From there it was an easy jaunt down to Key West, with its colorful collection of bars, including famed Hemingway-era icons like Sloppy Joe’s and the Green Parrot, picturesque lighthouse, world-class restaurants, Victorian architecture, historic seaport, and the semi-lawless camaraderie of Duval Street, second in fame in this regard only to Bourbon Street.
After a couple of days of carousing, and of necessity, taking Ubers, we were more than ready to get back in the Ghibli and head to one of the Keys’ stunning luxury resorts for some R&R. So we set course for Hawks Cay, on the secluded island of Ducks Key, one of the most desirable destinations in the Keys beloved of yachtsmen, deepsea fishermen, and sunseekers of taste and refinement.
Hawks Cay is a paradise-within-a-paradise, set on 60 acres about halfway down the chain of islands, with epic sunrise-to-sunset views, offering virtually every water-related activity imaginable. It’s a member of the prestigious Preferred Hotels & Resorts Lifestyle Collection as well as a AAA Four-Diamond Award-winner, with a total of 427 private villas and hotel rooms, six restaurants, a saltwater lagoon, five swimming pools, a full-service spa, and more.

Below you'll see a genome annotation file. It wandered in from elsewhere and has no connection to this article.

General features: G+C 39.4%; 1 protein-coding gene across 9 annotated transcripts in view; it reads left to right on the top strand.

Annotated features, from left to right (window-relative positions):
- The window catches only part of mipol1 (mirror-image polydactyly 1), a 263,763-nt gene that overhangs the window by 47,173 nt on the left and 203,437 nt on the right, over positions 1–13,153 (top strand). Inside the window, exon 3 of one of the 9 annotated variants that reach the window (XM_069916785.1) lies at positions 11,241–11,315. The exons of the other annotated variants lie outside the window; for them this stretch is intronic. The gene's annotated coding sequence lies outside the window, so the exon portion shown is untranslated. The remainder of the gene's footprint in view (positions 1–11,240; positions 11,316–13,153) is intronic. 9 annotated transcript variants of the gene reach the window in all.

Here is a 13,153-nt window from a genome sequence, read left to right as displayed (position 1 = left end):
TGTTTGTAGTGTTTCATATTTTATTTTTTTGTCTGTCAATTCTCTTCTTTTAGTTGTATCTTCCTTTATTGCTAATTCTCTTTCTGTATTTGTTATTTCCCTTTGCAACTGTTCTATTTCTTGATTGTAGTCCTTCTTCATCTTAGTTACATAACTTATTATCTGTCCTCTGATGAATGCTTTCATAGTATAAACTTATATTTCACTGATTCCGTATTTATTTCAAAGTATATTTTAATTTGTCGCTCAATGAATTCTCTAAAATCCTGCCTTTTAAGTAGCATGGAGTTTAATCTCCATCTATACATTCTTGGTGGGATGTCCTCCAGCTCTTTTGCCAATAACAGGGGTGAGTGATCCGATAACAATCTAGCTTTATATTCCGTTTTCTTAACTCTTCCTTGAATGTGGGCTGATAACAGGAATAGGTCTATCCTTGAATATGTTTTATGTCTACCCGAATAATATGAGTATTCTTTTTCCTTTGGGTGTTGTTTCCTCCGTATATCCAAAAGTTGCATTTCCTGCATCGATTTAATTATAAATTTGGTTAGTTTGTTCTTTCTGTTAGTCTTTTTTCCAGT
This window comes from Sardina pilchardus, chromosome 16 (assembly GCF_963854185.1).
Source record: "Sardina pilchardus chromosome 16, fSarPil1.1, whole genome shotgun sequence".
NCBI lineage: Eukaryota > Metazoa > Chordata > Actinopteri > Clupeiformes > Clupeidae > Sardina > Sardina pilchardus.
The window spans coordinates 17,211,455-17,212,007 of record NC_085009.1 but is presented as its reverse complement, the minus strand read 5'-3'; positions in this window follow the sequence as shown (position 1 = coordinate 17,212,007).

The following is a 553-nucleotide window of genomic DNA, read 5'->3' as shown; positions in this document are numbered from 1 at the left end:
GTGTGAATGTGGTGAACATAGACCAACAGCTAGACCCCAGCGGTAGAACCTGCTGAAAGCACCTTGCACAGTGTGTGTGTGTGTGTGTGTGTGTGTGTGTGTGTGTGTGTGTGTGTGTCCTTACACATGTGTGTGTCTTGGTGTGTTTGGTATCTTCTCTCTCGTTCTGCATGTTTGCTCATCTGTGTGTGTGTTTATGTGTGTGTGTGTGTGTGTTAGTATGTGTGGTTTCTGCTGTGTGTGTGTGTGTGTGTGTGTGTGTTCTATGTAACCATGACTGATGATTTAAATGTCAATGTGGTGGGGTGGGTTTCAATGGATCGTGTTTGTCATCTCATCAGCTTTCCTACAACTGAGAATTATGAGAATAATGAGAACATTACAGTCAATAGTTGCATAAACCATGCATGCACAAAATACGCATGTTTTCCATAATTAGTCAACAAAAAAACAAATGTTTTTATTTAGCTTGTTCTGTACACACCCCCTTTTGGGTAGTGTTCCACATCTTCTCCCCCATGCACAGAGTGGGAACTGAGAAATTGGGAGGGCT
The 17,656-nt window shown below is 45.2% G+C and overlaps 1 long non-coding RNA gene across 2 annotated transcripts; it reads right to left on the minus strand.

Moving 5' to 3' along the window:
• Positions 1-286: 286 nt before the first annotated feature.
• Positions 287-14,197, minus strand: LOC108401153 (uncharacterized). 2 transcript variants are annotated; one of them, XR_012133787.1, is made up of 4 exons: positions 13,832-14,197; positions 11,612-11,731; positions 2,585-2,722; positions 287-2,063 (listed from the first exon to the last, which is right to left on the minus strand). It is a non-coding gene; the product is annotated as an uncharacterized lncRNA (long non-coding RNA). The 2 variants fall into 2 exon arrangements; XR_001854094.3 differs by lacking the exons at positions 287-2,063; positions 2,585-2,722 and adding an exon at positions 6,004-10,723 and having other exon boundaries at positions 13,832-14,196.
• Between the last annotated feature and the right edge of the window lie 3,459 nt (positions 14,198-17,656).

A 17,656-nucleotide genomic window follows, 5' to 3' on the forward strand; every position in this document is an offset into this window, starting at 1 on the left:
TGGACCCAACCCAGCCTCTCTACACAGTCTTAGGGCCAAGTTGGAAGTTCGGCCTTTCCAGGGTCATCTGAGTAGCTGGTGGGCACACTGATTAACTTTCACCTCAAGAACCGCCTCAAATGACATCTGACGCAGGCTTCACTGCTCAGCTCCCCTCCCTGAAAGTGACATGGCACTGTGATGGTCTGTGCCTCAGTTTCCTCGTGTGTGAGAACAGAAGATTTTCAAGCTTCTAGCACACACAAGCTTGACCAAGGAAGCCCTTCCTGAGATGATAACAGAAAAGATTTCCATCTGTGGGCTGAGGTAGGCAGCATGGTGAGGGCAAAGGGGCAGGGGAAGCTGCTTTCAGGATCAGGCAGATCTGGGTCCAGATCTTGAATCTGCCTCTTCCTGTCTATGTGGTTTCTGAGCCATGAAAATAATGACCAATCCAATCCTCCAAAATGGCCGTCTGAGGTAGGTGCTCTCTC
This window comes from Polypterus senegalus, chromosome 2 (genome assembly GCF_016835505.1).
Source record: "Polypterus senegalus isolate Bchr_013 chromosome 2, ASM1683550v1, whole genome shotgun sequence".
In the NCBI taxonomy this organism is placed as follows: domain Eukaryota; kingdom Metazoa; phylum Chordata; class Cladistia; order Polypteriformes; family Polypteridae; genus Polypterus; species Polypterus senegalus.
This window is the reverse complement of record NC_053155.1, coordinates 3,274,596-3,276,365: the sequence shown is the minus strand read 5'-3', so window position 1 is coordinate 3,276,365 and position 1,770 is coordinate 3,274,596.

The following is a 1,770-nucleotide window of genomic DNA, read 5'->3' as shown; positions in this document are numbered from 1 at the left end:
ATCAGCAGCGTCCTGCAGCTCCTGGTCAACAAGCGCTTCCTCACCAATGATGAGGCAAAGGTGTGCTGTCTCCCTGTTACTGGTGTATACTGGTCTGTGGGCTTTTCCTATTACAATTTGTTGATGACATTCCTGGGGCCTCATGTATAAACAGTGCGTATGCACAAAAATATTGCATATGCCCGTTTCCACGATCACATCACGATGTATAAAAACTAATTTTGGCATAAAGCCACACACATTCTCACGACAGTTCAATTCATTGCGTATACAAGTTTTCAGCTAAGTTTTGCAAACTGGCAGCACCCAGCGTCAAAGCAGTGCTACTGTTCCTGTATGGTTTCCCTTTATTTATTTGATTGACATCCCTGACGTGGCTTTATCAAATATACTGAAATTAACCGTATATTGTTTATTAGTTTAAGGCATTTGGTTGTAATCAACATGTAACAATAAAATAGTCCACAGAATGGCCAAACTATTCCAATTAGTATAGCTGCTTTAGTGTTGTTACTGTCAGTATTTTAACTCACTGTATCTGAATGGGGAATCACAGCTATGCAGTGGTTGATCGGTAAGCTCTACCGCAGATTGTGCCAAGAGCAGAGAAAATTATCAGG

At Hawks Cay, the nautical lifestyle is at its most attractive, and we arranged to check in to one of the storybook private villas that line the scenic waterways winding through the resort grounds. There are 250 two- and three-bedroom villas in all in the Hawks Cay collection, most with full kitchens with natural stone countertops and stainless-steel appliances, plus comfy living rooms and oversized decks with water views.
You can dock your fishing boat right outside, while larger yachts and cruisers (up to 110 feet) are accommodated at Hawks Cay’s private marina. From there you have access to some of the world’s finest snorkeling and best sandbars, while the property in general is a haven for all sorts of recreational sports. If fishing is your thing, the resort offers a “Hook N Cook” option at Angler & Ale, its lively marina-side eatery.
In other words, you hook it and they’ll cook it, along with whatever accompaniments you desire from the menu, which pays tribute to the Keys with items like whole fried snapper, grouper cheeks, and tuna nachos. That’s in addition to a comprehensive list of craft cocktails and draft beer, including a signature Angler’s Ale brew made especially for the venue and best enjoyed on the outside deck.